From Quebec to Qatar: Hoshang Noor Ali’s unlikely path to the world stage
Doha: At 18 years of age, Hoshang Noor Ali’s chance at a top-flight football career looked to have passed him by but seven years on, he stands on the verge of making his international debut when Afghanistan’s FIFA World Cup Qatar 2022 and AFC Asian Cup China 2023 Asian Qualifiers campaign begins against Qatar on Thursday.
In doing so, Noor Ali will swap the third tier of Canadian football for a meeting with the Asian champions and, as he exclusively told the-AFC.com, his journey from the local league to the world stage is a tale of extraordinary perseverance.
“I had no opportunity anymore, so in my head I said, “Okay, I give up’” and I decided to go study, get a diploma or just go and find myself some work," said the Afghanistan national team’s newest call-up.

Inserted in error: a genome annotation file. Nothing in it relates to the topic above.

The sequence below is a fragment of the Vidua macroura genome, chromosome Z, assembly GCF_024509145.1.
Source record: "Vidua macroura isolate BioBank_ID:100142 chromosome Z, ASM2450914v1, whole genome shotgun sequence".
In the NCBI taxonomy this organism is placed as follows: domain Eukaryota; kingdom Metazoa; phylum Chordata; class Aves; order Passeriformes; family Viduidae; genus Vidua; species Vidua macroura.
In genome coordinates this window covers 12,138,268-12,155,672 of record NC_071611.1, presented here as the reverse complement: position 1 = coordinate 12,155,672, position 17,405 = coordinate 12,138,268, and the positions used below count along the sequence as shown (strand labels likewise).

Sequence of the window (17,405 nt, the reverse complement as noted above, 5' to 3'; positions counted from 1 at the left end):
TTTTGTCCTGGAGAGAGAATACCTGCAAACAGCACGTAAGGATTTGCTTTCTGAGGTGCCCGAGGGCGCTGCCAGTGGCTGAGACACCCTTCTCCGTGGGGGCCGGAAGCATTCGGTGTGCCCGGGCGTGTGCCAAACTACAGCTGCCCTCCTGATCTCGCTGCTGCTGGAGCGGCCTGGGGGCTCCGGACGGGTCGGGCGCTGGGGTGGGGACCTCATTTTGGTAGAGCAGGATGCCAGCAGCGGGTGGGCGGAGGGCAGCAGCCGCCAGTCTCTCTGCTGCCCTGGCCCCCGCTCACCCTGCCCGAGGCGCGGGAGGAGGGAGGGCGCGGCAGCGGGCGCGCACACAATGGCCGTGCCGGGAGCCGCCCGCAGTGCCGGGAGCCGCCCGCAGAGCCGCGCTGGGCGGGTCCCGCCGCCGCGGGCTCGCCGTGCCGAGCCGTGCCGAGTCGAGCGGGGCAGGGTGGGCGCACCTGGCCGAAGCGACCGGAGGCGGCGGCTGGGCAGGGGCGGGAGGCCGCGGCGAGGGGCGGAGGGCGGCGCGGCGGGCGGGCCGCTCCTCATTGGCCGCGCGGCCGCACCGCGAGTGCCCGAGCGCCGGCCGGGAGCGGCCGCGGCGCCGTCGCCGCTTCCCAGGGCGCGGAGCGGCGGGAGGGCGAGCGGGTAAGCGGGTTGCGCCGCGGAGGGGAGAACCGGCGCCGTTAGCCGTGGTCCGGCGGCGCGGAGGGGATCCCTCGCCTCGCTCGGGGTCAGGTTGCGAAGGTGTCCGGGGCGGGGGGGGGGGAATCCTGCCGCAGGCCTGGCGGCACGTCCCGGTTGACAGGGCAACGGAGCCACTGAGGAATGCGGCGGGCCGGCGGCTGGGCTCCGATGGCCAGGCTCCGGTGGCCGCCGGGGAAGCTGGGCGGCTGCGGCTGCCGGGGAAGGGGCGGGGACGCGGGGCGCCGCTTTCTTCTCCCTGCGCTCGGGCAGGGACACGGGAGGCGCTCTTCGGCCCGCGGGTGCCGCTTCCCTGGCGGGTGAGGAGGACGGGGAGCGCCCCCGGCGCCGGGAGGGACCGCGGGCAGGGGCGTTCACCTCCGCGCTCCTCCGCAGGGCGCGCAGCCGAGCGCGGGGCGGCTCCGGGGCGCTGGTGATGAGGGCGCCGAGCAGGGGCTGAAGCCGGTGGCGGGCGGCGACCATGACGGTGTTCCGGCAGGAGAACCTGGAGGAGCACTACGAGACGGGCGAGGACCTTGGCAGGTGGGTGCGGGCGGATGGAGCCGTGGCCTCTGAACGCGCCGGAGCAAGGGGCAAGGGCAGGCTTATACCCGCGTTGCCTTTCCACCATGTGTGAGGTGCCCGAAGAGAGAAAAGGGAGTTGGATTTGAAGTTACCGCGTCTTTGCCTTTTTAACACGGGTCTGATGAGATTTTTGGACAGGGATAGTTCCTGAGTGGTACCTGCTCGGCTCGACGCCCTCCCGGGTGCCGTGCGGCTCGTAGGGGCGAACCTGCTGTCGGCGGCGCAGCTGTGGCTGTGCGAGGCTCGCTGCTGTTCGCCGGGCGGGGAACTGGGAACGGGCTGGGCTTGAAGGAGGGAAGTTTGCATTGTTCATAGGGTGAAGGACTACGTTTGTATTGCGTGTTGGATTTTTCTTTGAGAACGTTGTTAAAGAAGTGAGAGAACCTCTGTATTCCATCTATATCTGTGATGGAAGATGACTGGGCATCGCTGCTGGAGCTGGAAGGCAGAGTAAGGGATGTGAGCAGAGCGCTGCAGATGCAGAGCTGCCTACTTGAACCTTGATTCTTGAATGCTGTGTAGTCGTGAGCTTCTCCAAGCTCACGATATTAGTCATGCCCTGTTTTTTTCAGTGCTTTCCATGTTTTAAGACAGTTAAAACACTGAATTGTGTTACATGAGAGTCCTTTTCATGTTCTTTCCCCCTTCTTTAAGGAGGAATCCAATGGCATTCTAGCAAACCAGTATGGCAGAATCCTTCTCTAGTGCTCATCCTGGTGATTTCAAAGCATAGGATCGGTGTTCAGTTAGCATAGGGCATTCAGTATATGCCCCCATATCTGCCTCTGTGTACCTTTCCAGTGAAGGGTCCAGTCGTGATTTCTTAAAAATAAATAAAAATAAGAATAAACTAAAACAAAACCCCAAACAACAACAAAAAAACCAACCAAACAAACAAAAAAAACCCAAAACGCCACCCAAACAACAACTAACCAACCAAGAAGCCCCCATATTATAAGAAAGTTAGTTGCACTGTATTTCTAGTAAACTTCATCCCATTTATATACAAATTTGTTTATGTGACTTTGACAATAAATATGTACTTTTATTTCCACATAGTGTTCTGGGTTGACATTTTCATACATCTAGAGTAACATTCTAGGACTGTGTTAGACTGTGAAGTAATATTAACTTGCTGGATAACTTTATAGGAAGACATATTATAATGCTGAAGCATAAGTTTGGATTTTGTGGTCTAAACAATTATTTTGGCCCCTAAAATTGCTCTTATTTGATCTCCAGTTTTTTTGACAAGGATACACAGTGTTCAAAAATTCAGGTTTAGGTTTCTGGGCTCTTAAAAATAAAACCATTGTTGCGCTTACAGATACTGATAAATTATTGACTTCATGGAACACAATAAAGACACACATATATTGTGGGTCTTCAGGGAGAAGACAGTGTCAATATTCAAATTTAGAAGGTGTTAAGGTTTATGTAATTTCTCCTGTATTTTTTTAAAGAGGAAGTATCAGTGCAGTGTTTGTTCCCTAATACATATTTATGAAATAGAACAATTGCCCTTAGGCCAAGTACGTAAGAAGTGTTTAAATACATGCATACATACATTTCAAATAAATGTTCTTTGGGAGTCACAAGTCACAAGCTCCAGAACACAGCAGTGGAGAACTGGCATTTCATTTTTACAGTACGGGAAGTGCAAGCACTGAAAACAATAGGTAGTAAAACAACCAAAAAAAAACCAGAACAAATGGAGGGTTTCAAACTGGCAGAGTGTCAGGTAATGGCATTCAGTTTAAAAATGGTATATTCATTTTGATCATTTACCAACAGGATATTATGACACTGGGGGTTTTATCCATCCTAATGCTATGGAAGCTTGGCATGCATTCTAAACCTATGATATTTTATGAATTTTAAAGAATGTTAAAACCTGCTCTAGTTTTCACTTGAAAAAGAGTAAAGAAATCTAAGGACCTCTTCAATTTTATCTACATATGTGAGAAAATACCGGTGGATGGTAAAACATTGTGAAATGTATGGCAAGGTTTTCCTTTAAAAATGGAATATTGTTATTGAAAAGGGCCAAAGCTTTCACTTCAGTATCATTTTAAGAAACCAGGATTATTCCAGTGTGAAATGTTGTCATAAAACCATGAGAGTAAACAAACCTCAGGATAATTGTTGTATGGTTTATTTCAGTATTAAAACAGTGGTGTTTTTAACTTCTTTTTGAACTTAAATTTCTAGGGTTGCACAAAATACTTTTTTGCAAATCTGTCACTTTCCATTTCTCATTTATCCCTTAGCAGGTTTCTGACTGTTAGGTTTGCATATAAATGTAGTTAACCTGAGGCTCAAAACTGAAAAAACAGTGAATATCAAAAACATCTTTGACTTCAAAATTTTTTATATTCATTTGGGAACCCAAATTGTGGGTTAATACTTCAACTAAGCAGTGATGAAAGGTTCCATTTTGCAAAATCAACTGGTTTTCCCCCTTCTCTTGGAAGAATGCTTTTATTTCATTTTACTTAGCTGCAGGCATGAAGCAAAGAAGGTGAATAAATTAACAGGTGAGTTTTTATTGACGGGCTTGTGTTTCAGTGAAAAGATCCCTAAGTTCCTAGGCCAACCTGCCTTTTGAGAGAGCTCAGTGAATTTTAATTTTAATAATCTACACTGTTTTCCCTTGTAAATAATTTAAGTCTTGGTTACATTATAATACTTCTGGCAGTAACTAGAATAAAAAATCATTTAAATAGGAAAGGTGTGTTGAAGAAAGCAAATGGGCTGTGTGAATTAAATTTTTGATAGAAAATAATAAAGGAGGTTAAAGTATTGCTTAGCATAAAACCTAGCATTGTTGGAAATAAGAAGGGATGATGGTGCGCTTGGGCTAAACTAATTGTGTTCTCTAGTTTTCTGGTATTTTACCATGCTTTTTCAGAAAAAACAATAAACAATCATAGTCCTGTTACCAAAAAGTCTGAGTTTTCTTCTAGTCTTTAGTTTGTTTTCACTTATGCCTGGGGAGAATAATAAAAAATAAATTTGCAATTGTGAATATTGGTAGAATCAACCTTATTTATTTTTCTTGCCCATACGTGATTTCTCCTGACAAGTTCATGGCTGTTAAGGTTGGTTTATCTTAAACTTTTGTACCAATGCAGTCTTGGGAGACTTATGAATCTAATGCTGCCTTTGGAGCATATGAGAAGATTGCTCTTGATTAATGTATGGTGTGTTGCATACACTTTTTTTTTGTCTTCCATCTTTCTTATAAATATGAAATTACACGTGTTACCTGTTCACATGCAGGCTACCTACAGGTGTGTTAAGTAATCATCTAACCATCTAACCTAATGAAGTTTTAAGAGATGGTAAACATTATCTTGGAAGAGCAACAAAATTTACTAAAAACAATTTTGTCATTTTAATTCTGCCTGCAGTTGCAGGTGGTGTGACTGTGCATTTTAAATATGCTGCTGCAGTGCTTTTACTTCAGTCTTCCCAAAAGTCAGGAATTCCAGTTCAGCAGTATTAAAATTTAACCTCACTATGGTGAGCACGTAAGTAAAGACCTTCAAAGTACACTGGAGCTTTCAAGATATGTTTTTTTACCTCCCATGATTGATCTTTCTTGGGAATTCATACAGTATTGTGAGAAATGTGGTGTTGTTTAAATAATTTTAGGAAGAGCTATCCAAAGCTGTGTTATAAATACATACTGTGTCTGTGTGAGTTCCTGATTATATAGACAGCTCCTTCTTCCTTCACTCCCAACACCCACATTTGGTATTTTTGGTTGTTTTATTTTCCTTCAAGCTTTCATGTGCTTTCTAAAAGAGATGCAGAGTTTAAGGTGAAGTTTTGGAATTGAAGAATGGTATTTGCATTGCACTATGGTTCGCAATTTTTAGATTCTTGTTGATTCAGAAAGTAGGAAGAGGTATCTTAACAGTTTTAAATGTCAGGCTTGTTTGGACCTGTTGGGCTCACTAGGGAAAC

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Then 18, Noor Ali had just returned to his home in Montréal from a trial period with French club FC Metz, where he spent time alongside future Liverpool star Sadio Mané but wasn’t offered a professional contract.
Upon his return, the position he previously held in the reserve side at local Major League Soccer outfit Montreal Impact was now a mere spot in the youth team, ultimately leading to his release from the club and into the professional footballing wilderness.
Last month, Noor Ali, 25, woke up to a text message that would have seemed impossible just a few years earlier.
“On the 19th of August, I had a notification from (Afghanistan head coach) Anoush Dastgir. He wrote to congratulate me because he was selecting me for the games against Qatar and Bangladesh,” Noor Ali recalls.
“I had too many feelings. I thought about too many things.”
So how did a player for AS Blainville, a local league club from the Canadian province of Quebec find himself called up for the Afghanistan national team?
“It’s been a crazy story,” warns Noor Ali, one of the few remaining international footballers without a Wikipedia page.